Communicating with a person who has dementia

10 July 2019

In her most recent blog, our guest blogger Beth Britton explores ways to positively communicate with a person who is living with dementia

One of the areas of dementia care and support that families and professionals alike often struggle with is communication. Frequently individuals will say that they aren’t sure how to communicate with a person who has dementia, and if this isn’t addressed it can lead to a breakdown in communication that affects the independence, choice and control of the person with dementia.

Historically as a society we’ve placed a huge emphasis on clear and concise dialogue, so when a person with dementia can no longer hold conversations like that, those trying to communicate with them may make assumptions about what the person is trying to communicate and what they are thinking or feeling.

To avoid this, it is vital to find ways to positively communicate, and the first step towards doing that is to appreciate that speech is only one form of communication; expressions, body language, behaviours, actions and reactions can tell us a huge amount without a single word being uttered if we are observing the person well and responding to those observations appropriately.

Alternatives to verbal communication are numerous, and include using pictures or supporting the person to draw or paint what they are trying to communicate. Also consider writing –  As Tommy says in his Dementia Diary, “Writing is therapy for me. It frees my mind. I can express my feelings in the written word without getting emotional.”

Music is another fantastic way to communicate, as I wrote about in my first blog for Promedica24, “Often when a person with dementia can no longer hold a conversation, they can still sing a song or tap out a tune.”

However, you are trying to communicate with a person who has dementia, think about the following:

  • Give time – Arguably the most important quality in positive communication with a person who has dementia is patience. Don’t rush the person’s communication or your communication with them.
  • Make sure the environment is supporting your communication – Distractions like TV, loud music or radio, or other conversations going on around you may make it harder for the person to concentrate on what they are trying to communicate to you and for them to process what you are communicating to them. Aim for a quiet, calm environment, which of course is easier to achieve in the person’s own home when they are being supported by a live-in carer.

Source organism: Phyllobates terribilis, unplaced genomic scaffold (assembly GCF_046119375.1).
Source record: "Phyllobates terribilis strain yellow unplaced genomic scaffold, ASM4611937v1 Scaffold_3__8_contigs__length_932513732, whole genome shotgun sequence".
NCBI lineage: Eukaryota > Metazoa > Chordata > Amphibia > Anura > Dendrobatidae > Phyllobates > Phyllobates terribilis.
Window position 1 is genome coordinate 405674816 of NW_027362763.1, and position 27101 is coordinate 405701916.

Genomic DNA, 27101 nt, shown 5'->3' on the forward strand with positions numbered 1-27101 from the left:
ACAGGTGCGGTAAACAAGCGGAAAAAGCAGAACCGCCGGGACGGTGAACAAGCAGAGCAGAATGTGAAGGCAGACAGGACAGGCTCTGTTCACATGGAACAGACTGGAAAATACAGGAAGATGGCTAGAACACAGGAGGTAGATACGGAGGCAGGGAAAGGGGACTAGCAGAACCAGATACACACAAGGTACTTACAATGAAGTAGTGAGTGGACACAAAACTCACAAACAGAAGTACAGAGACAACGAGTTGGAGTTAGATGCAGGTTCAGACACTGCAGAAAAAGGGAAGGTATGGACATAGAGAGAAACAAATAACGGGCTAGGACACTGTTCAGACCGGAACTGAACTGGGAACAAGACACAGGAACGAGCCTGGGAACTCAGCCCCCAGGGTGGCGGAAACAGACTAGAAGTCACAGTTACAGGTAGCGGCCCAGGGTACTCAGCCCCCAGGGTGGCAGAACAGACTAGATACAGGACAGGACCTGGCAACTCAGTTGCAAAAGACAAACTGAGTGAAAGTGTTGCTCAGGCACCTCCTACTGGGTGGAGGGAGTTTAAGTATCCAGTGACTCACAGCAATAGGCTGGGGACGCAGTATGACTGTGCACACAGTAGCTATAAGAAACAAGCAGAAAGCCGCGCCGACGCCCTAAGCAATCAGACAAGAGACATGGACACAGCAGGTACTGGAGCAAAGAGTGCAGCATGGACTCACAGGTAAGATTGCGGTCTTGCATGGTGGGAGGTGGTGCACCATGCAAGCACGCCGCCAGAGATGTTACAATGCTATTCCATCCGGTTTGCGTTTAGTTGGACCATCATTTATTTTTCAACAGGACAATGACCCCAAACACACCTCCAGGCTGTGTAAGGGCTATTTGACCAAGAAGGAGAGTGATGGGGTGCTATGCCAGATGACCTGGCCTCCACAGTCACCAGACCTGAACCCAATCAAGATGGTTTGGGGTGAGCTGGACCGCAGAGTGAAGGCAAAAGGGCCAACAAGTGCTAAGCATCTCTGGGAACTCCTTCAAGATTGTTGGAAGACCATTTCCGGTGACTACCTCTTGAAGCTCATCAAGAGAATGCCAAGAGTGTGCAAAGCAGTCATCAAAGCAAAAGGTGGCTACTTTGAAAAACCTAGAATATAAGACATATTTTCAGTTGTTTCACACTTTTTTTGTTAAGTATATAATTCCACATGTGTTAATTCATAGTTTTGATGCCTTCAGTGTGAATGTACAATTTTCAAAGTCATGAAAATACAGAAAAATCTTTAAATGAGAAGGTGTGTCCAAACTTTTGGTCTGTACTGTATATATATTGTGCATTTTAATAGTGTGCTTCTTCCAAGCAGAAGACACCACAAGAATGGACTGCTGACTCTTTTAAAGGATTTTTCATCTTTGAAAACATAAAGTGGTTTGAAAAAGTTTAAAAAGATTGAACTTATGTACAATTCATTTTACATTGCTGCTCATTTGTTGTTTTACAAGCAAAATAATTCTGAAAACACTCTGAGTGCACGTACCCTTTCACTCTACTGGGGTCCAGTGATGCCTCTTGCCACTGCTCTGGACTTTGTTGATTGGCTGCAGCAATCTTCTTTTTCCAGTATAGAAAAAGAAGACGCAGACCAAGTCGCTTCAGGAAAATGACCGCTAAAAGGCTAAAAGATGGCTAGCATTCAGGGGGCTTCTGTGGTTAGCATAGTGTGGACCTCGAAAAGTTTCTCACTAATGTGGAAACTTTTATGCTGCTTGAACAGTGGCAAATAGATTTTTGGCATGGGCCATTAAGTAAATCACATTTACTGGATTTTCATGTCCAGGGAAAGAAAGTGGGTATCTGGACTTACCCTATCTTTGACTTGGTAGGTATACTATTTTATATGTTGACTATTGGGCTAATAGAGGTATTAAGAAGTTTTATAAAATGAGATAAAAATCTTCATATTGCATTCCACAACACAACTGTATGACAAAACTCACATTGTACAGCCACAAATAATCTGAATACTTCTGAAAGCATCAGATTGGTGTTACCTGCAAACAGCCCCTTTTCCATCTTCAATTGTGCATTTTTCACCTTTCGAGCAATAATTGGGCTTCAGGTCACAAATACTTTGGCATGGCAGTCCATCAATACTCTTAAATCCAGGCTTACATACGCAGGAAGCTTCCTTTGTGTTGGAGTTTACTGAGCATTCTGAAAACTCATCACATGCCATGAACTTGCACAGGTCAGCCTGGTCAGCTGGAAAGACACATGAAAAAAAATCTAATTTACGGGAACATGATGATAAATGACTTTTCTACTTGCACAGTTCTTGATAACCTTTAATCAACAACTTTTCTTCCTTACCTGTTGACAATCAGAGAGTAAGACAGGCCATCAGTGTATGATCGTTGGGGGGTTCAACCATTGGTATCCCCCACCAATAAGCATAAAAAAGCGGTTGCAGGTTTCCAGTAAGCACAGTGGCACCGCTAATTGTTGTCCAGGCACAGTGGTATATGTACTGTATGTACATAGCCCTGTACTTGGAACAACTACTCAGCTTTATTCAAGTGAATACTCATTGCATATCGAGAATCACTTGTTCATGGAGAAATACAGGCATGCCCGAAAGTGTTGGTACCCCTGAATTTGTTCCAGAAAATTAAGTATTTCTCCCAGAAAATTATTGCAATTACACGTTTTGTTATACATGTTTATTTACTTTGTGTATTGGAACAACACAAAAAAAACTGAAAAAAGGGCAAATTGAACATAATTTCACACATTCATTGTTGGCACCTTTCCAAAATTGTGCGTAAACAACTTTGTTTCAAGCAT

• Try to gain and hold the person’s attention – Think about your positioning (you should be facing the person, on their level, with them able to see your mouth moving and your facial expressions and body language), make eye contact, and gently bring your communication to life through your facial expressions, hand gestures and body language.
  • Be aware of sensory loss – Read the Promedica24 blog on how dementia impacts the senses.
  • Avoid information overload – Don’t bombard the person with long sentences. Keep your communication clear and concise, and avoid excess questioning. Once you’ve said your sentence or asked your question, remember to be patient for the response and concentrate on the person.
  • Be open-minded to responses – If the person responds, but it isn’t the response you expected, avoid contradicting the person, and if their responses to you are repetitive, always answer like it’s the first time you’ve heard that statement or been asked that question. If you don’t understand what the person has communicated, perhaps because it involved words or sounds you didn’t comprehend, consider non-verbal ways to communicate with the person.
  • Let the person’s home assist their communication – Being at home, supported by a live-in carer, means the person is surrounded by personal items that can potentially become props to support understanding and communication, so be creative in your approach.

About the author:

Beth Britton is a leading campaigner, consultant, writer and blogger whose father had vascular dementia for 19 years. Beth is also a Skills for Care Endorsed Training Provider. More information on Beth’s website:

To find out more about Promedica24:

You can call 0800 086 8686 or email

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